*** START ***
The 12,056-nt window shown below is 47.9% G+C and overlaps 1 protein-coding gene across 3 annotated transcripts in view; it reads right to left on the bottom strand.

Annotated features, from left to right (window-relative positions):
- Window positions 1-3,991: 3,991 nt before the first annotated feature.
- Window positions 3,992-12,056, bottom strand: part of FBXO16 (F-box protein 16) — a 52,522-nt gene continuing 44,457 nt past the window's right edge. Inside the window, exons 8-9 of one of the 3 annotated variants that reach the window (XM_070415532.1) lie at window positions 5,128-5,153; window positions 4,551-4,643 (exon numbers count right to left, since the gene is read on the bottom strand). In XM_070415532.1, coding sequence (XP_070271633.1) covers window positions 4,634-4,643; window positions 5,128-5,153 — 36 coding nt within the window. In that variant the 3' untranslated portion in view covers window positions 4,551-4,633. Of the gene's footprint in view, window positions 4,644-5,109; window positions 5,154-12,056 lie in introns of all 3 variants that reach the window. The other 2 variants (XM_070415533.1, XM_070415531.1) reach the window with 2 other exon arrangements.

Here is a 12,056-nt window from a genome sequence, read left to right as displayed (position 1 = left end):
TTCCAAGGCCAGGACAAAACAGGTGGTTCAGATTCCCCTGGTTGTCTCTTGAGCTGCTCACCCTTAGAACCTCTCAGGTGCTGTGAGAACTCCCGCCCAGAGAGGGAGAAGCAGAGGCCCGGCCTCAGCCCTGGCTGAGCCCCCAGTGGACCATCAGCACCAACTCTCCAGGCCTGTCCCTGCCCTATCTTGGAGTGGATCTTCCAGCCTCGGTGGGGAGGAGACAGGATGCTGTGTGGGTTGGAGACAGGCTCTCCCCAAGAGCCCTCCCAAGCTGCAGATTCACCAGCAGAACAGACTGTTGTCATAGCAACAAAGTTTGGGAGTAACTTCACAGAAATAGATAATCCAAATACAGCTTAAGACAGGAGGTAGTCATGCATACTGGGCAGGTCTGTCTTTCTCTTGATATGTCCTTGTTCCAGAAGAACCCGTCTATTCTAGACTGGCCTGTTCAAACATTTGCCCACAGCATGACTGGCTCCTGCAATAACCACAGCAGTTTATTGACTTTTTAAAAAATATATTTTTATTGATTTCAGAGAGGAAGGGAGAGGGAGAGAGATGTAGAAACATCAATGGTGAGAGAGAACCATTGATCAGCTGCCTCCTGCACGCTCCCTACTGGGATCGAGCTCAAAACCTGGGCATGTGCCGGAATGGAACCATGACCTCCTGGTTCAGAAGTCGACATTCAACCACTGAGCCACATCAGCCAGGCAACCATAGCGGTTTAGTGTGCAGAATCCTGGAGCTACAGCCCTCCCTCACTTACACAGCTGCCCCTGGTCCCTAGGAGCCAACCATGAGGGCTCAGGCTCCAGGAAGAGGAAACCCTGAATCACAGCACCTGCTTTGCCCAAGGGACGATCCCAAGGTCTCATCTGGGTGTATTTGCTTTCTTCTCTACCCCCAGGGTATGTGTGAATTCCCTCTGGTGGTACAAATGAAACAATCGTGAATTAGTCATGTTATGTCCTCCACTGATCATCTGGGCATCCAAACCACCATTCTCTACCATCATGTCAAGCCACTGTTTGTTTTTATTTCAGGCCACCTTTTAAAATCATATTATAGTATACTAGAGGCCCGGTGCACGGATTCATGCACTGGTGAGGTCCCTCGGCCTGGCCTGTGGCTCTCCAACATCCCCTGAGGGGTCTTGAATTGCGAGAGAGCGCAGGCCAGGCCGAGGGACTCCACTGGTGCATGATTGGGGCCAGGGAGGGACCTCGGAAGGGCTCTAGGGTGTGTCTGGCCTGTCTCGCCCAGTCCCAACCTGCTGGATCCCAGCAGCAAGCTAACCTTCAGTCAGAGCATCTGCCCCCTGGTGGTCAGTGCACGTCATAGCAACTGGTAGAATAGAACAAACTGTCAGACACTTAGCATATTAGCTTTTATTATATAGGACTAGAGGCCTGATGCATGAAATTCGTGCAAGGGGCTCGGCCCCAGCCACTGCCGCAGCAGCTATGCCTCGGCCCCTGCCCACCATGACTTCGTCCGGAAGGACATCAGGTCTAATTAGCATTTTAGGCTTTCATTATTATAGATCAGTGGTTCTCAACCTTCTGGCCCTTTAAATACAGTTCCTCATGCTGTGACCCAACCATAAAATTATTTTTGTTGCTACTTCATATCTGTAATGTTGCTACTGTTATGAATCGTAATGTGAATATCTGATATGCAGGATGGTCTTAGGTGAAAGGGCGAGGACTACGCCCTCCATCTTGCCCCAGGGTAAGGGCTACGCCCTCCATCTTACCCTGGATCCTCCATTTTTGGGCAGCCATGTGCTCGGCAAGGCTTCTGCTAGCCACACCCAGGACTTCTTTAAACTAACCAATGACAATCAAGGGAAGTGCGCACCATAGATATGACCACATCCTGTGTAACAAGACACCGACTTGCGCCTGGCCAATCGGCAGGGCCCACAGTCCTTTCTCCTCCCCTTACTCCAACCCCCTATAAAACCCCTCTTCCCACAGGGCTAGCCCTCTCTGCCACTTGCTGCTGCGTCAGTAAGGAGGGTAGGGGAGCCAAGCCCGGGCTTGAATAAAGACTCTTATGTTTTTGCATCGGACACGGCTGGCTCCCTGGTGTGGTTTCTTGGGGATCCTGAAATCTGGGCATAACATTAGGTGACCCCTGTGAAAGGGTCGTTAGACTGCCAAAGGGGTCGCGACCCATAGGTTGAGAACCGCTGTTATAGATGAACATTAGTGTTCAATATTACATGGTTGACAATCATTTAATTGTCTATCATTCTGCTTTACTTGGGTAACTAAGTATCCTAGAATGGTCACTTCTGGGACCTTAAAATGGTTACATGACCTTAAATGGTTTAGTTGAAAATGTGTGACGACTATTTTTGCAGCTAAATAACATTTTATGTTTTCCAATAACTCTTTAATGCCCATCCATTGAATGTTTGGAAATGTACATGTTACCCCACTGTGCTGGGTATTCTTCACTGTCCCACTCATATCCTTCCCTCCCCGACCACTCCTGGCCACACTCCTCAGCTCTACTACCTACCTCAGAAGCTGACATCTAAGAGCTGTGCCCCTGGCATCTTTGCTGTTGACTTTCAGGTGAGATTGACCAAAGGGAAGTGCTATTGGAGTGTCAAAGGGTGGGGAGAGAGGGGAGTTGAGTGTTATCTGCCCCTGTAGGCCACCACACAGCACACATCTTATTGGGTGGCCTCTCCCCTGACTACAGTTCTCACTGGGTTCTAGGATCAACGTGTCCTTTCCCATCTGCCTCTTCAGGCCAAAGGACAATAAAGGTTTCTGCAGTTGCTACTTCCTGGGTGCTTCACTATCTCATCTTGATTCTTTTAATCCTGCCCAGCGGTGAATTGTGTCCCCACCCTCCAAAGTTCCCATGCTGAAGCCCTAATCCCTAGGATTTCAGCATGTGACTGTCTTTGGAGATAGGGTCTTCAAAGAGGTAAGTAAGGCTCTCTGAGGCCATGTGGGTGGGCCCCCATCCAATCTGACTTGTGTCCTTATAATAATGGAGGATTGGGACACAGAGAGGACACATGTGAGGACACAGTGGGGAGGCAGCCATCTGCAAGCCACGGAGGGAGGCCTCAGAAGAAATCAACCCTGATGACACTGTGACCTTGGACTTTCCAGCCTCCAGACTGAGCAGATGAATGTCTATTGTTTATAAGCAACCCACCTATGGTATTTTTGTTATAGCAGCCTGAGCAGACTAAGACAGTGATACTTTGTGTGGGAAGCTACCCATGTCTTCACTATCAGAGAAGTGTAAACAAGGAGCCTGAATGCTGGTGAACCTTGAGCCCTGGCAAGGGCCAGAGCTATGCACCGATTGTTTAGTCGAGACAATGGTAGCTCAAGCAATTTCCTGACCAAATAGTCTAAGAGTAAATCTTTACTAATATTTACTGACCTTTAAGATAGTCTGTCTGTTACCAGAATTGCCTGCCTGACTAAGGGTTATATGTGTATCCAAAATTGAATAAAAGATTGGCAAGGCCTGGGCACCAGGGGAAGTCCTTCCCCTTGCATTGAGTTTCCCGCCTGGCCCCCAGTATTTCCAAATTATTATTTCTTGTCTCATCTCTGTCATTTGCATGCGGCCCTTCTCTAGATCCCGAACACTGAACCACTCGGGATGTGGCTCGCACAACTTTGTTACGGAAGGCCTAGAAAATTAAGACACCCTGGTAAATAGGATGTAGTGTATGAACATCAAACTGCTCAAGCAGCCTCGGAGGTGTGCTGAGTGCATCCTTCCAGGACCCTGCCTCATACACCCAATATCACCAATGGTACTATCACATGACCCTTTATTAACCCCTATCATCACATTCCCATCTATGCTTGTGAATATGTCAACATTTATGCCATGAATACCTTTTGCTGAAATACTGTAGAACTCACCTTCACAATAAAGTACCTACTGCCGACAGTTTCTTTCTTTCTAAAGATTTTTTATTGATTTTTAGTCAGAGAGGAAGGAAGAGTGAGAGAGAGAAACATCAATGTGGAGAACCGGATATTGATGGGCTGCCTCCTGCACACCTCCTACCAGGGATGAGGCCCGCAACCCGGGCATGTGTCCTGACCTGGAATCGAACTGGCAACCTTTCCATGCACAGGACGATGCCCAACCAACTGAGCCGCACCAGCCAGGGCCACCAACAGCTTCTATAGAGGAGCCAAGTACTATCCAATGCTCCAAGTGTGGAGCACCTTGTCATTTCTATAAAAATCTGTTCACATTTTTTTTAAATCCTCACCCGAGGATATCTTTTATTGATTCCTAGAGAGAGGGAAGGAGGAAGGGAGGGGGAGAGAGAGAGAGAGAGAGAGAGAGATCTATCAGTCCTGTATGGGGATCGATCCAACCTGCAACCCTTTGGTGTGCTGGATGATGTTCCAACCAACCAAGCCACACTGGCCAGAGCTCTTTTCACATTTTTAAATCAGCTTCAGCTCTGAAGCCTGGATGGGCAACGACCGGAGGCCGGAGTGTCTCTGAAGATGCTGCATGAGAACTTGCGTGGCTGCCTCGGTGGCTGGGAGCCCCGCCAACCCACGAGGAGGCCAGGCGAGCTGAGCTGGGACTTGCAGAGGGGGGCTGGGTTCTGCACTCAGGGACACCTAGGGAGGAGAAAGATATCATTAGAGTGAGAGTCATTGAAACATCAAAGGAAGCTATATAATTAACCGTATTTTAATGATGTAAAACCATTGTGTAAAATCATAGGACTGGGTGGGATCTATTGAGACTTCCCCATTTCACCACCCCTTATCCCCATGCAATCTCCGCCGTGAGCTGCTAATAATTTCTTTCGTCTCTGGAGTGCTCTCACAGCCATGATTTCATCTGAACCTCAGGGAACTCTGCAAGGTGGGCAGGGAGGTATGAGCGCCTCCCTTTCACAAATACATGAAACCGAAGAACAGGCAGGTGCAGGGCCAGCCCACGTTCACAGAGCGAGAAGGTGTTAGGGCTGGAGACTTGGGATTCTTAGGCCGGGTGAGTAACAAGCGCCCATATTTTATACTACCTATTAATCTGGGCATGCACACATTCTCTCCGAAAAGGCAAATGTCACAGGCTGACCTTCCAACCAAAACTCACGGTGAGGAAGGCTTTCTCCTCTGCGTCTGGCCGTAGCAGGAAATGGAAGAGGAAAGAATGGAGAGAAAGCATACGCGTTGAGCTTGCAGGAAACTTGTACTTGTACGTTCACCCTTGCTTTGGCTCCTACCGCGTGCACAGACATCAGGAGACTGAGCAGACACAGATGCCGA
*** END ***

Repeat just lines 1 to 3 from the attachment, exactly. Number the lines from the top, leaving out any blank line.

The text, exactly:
The 12,056-nt window shown below is 47.9% G+C and overlaps 1 protein-coding gene across 3 annotated transcripts in view; it reads right to left on the bottom strand.

Annotated features, from left to right (window-relative positions):
- Window positions 1-3,991: 3,991 nt before the first annotated feature.